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Home / India / Army renews call for ITBP command

Army renews call for ITBP command

Development comes amid a two-year-old border standoff between India and China’s armies at multiple points in eastern Ladakh
An ITBP team practising yoga at 17,000 feet.
An ITBP team practising yoga at 17,000 feet.
PTI file picture

Imran Ahmed Siddiqui   |   New Delhi   |   Published 24.05.22, 02:46 AM

The army has iterated its longstanding demand for operational command of the Indo-Tibetan Border Police, which guards the 3,488km China frontier, sources in the security establishment said on Monday.

The development comes amid a two-year-old border standoff between India’s and China’s armies at multiple points in eastern Ladakh.

“During a recent security review meeting, the army repeated its demand for operational command of the ITBP, saying the paramilitary force lacks the capabilities to meet the challenges along the disputed Line of Actual Control,” a security official attached to the Union home ministry said.

The ITBP, which reports to the home ministry, is the first line of defence on the LAC; the army remains behind it.

Home ministry sources said North Block had objected to the army’s demand in the past, citing international conventions that mandate paramilitary forces to guard the borders while the armies remain behind them.

The ministry had underlined that even on the Chinese side, the paramilitary People’s Armed Police guards the border while the People’s Liberation Army is stationed behind it.

The ministry had also emphasised that the 90,000-strong ITBP was raised after the 1962 China war with the specific mandate of guarding the Chinese frontier.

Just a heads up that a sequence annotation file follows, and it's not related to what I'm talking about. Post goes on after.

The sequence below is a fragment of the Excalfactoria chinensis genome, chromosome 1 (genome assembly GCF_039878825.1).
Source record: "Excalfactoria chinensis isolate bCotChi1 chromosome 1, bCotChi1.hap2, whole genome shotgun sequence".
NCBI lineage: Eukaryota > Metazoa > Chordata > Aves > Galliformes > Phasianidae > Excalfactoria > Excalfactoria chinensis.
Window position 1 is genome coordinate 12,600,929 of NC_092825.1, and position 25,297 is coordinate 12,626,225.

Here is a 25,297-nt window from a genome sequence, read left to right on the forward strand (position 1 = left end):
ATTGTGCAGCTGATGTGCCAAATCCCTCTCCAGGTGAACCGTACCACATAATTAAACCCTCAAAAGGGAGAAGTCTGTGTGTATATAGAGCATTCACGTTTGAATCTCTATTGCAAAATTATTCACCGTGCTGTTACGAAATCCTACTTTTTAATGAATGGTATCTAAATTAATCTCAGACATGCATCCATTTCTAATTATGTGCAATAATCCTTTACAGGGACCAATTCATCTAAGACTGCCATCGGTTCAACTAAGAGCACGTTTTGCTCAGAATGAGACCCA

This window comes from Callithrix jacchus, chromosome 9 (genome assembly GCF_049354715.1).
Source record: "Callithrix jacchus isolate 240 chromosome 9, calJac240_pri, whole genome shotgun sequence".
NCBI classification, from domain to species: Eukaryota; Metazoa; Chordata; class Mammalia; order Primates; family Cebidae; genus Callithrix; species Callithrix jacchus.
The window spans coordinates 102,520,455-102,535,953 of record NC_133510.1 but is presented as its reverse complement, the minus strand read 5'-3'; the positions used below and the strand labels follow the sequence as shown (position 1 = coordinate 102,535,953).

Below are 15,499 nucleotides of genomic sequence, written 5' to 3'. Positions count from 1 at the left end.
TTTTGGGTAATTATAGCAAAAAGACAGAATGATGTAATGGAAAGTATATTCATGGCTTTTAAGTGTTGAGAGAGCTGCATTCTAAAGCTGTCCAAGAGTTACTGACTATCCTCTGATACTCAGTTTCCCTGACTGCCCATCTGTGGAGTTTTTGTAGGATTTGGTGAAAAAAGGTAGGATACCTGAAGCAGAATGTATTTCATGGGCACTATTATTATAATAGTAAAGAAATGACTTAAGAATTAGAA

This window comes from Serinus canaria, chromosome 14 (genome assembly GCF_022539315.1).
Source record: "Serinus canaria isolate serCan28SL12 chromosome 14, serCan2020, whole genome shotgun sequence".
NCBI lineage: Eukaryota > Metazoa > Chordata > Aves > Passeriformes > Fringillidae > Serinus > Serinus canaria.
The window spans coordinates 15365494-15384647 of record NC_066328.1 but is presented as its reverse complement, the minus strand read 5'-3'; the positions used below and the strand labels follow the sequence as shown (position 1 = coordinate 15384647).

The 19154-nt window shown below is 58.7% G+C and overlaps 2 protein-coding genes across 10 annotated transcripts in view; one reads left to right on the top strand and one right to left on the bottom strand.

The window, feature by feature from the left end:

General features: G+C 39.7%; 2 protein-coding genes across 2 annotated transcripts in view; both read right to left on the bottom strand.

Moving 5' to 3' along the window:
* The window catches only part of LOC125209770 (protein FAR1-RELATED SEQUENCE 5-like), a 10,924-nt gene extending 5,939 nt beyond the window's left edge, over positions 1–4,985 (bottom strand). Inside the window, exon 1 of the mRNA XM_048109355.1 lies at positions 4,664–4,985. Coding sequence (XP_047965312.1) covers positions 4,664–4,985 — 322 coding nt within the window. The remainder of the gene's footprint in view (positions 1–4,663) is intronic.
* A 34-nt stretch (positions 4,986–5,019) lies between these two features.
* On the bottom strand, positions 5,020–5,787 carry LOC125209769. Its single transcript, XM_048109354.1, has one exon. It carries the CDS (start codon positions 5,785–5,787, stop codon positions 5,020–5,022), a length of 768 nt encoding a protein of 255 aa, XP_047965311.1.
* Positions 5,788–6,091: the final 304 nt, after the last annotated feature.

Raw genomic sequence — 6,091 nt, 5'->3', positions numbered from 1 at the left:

The army had first proposed in 1986 that it should have operational control over the ITBP. The demand has become more insistent since 1999, when a Chinese intrusion at Chip Chap in Ladakh was reported while Indian troops were engaged in the Kargil conflict with Pakistan.

Since May 2020, the Chinese are said to have taken over close to 1,000sqkm of India-claimed territory in eastern Ladakh, altering the unmarked LAC at several places.

Recent intelligence inputs suggest that the Chinese are planning fresh border incursions at several “sensitive zones” from Ladakh to Arunachal Pradesh, sources said.

“Both the ITBP and the army have been put on alert,” a security official said.

“They have been asked to bolster their operational and infrastructure capabilities and fortify their positions at these sensitive zones to prevent any such Chinese intent.”

Troops posted in forward areas have been instructed to keep a close watch on Chinese movements close to the sensitive zones, the official added.



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